What Aaronovitch portrays as an entirely natural state of affairs is in reality the outcome of a concerted attempt to drive down workers' wages and living standards. The teachers' vote has earned such wrath because they have dared to challenge the prevailing set-up, and in doing so have counterposed to it the principle of equality. This is something that the powers-that-be cannot tolerate. With social inequality so blatant, they fear that the teachers' action may also encourage opposition amongst other workers.

Whilst labour productivity has increased across virtually every industry—due to technology and speed-ups—wages as a share of GDP have fallen over the last 20 years. The Office for National Statistics recently recorded that inequality in income distribution under Labour's administration has risen to its highest level since 1990, when Thatcher resigned her leadership of the Conservative government. Far from being rewarded for their efforts, workers are told that they must accept falling wages rates, longer hours and the eradication of virtually all allowances to maintain their jobs.

The share of the national income held by the poorest 20 percent has continued to fall, while at the other end of the scale the salaries of corporate executives have risen dramatically. The performance-related aspect of executive pay is based on how successful they are in lowering the wages and increasing the exploitation of the workforce.

None are more hostile to the fight for equality than the trade union bureaucracy. At the NUT conference, General Secretary Doug McAvoy thundered against "those in this hall who believe everyone should be paid the same". McAvoy's salary—excluding perks—is at least treble that of his members, and has been unaffected by the declining living standards of the teachers he is supposed to represent. The NUT bureaucracy has not lifted a finger against the measures implemented by both Conservative and Labour governments over the past years, which have produced crowded classrooms, under-funded schools and exhausted teachers now leaving the profession at the rate of one in every three. Despite repeated votes and calls for industrial action, the union has stifled opposition, leaving individual teachers, schools and parents to fight alone. The NUT conference ended just days before it was disclosed that students at a Cumbrian school had failed to raise the money needed to retain two teachers through sales of a Christmas CD.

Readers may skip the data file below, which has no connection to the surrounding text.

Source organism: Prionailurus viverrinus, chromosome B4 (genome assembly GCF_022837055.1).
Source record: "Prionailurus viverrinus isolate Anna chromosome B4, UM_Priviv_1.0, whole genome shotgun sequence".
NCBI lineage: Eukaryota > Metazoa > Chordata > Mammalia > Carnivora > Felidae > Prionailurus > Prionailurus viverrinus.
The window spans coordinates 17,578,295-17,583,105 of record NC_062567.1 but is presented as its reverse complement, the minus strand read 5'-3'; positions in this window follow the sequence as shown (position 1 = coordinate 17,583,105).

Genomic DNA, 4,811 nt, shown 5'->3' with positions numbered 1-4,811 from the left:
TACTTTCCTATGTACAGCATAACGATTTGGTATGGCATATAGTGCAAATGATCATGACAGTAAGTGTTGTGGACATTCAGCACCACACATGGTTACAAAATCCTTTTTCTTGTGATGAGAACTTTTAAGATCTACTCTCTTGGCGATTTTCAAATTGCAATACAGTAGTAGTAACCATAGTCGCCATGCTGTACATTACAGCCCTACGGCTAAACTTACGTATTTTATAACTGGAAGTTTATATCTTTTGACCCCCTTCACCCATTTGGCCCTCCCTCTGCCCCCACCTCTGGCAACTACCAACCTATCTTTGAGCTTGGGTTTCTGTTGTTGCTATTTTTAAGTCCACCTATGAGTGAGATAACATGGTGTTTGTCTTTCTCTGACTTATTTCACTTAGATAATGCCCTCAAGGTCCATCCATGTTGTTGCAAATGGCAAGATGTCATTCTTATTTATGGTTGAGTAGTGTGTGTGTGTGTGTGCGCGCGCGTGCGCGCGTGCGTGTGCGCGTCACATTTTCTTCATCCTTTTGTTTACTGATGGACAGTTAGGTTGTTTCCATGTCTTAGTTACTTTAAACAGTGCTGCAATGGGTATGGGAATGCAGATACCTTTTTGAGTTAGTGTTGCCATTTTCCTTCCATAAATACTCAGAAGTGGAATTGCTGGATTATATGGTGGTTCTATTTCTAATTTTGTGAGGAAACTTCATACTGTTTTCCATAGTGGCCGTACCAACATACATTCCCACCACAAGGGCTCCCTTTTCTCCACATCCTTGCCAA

The NUT is nominally committed to opposing the new pay award, whilst sabotaging any real struggle against it by advising members individually to enter for appraisal. “There is no conflict in our mind between opposing performance-related pay and helping members to benefit from it," McAvoy stated, arguing for an ineffective work to rule against its introduction. When the mood in the conference hall became clear, the union leadership attempted to prevent a vote on industrial action, postponing it until the end of the conference. They hoped it would fall off the agenda through lack of time, but they failed.

Finally, after the result came in, McAvoy thumbed his nose to the membership. He rejected the majority vote, instructing the union to lead a campaign in favour of a strike, stating, "I have no intention of following such an instruction". McAvoy said derisively, the vote was the outcome of "political posturing", before denouncing strike action as "lunacy". The NUT then let it be known that it intends to hold a preliminary "indicative" ballot, in a further effort to stall industrial action.

That signs of independent resistance managed to make their way into the conference hall this year—despite the bureaucracy's best efforts—led some political commentators to warn McAvoy what he could expect if performance-related pay were not implemented. In September, Labour's new creation, the General Teaching Council (GTC), will come into existence. Presented as a means of bringing together appointees from the union, government and teachers' delegates, its real purpose is to impose an even greater bureaucratic straitjacket on any opposition to the changes in education. The implicit threat is that if McAvoy's own performance did not improve, the GTC could replace the teaching unions as "the voice of education".